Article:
Product Quality Lifecycle Implementation - Pharmaceutical Technology

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Product Quality Lifecycle Implementation
The authors provide an overview of the new ISPE Guide Series on Product Quality Lifecycle Implementation and how the guides can be used in a complementary way with existing guidance from FDA and the International Conference on Harmonization.


Pharmaceutical Technology
Volume 36, Issue 4, pp. 120-127

Key points from the guides


Figure 1: Product realization using a QbD approach. DoE is design of experiments. CPPs is critical process parameters. (ALL FIGURES ARE COURTESY OF THE AUTHORS)
The workflow given in the ISPE Guide series is based on a schematic developed by an EFPIA team (see Figure 1) (14). Although Figure 1 suggests the workflow is linear, there is much discussion and exemplification to indicate that the work is more likely to be iterative, particularly the process development step of sequential and iterative application of quality risk management and design of experiments (DoE) studies. There are many detailed examples of quality risk assessment exercises linked to DoE studies in Part 2, with the output of a DoE study cycling back into another risk-assessment exercise to demonstrate reduction and eventual acceptance of risk.


Figure 2: Process parameter continuum of criticality. CQA is critical quality attribute. PP is process parameter. RPN is risk priority number.
How to assign criticality is discussed, the concept of a continuum of criticality based on risk assessment is suggested with examples. For CQAs, criticality is shown based solely on severity of harm (i.e., safety and efficacy) as linked to the patient through the quality target product profile as indicated in ICH Points to Consider document (10). For CPPs (and CQAs), the flowchart shown in Figure 2 indicates how quality risk-assessment steps can lead to a continuum of "criticality" based on severity, probability, and detectability. Many examples are given, such as types of risk assessment criteria with detailed discussion and explanation.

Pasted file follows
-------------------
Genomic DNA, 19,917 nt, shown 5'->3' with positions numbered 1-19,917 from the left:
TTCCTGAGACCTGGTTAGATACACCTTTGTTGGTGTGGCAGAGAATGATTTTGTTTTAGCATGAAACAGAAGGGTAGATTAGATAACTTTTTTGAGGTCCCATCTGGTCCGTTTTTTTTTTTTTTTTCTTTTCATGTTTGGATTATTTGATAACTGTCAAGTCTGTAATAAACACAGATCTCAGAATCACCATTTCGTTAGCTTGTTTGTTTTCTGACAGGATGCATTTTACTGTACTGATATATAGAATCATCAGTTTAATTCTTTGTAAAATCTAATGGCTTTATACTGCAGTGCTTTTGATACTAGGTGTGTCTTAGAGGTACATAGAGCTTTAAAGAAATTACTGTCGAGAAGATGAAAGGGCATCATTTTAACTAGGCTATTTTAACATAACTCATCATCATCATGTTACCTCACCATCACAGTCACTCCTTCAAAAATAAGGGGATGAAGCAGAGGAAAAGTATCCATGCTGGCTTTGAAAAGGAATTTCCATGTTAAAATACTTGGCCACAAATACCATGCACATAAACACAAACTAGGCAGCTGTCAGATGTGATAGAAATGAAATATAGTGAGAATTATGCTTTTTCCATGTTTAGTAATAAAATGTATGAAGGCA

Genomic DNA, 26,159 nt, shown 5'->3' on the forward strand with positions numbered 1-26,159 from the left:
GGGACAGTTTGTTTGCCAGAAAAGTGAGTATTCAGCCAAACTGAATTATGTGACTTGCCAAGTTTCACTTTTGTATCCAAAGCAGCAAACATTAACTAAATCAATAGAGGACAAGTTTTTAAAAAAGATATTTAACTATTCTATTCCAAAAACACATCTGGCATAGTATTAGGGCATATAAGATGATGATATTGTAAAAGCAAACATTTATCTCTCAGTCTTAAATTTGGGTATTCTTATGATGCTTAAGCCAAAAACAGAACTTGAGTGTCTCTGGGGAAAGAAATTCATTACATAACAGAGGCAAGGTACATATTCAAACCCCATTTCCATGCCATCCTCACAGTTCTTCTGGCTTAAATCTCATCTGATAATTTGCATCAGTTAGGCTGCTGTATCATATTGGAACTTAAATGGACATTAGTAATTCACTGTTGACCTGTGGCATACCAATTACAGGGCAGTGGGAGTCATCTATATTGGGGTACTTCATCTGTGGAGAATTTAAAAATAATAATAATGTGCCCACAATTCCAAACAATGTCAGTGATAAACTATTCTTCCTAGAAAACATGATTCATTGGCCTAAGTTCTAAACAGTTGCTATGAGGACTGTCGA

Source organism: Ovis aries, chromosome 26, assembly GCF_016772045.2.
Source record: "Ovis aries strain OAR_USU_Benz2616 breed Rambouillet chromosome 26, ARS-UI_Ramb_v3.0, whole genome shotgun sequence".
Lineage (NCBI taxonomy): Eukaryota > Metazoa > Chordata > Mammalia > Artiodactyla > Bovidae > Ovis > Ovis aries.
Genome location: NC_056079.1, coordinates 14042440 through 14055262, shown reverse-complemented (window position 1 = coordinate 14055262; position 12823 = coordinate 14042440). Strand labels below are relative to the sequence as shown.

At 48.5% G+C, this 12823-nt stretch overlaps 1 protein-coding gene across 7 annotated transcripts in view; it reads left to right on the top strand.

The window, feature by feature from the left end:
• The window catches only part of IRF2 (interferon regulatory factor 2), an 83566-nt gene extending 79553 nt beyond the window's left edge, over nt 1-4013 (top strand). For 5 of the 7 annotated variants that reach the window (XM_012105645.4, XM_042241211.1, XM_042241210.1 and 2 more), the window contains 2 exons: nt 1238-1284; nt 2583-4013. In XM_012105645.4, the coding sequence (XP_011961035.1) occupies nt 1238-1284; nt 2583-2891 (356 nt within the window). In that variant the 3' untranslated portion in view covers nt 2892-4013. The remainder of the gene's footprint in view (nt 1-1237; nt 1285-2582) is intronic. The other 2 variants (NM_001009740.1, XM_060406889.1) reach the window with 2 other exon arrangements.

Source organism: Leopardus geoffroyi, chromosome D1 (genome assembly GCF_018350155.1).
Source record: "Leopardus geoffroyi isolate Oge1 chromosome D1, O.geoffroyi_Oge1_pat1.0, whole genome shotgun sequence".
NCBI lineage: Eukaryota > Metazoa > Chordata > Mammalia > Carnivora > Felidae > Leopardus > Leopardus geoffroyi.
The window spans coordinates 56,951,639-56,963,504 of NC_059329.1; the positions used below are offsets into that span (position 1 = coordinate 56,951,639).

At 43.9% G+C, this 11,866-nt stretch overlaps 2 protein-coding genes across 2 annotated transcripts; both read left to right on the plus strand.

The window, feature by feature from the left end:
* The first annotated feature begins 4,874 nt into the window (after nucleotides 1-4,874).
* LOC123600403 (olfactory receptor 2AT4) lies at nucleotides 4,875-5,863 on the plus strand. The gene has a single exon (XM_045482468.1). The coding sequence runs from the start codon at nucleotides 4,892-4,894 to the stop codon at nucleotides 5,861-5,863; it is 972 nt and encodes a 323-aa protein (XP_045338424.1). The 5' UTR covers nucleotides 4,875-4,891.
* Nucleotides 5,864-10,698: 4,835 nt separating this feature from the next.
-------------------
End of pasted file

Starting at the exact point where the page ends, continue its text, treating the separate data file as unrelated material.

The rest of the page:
Figure 3: Representation of design space as inputs and outputs.
Design space is represented pictorially in Figure 3. Multifactorial relationships in the middle box in Figure 3 can be based on mechanistic understanding or first principles, or empirical, or hybrid models as represented in Figure 4.


Figure 4: Commonly used model types.
There are discussion and examples of derivation of different types of design space, some not requiring DoE experimentation when they are based on first principles, in the ISPE series. With this relatively new concept of design space, the ISPE guides describe how to use design space in operation of flexible processes, how to consider the impact of scale and link of design space to control strategy, and how to update and continually improve a design space.

Because development and operation of a control strategy is mandatory, significant attention is given in both parts of the series to development, choice, implementation in manufacturing, link to process validation, and continual improvement of control strategy. In Part 2, particularly, linkage of drug-substance control-strategy elements (e.g., particle size to drug product CQAs impacting patients), dissolution and uniformity-of-dosage-units tests are shown, including how to develop an algorithm in which drug substance particle size determined by in-line measurement in a high shear wet milling unit operation is a major, but not only contributor to predict dissolution values. Knowledge of drug-substance particle size can be used in a feed-forward manner to determine some relevant process parameters (e.g., lubrication time to assure the dssolution CQA acceptance criteria are achieved). Prediction of dissolution values is one element of a complex control strategy, the elements of which are derived from the enhanced, QbD approach discussed. Required CGMP elements also contribute to the control strategy and examples are given.


Figure 5: Summary of some PAT elements of a real-time release testing scheme.
A summary of some elements of a control strategy leading to real time release is given in Figure 5 in comparison with a traditional approach. Figure 5 shows that RTRT usually involves more analysis (in-line, online, or at-line) compared with a traditional end-product testing approach coupled with, for example, in the application of fixed process parameter ranges.


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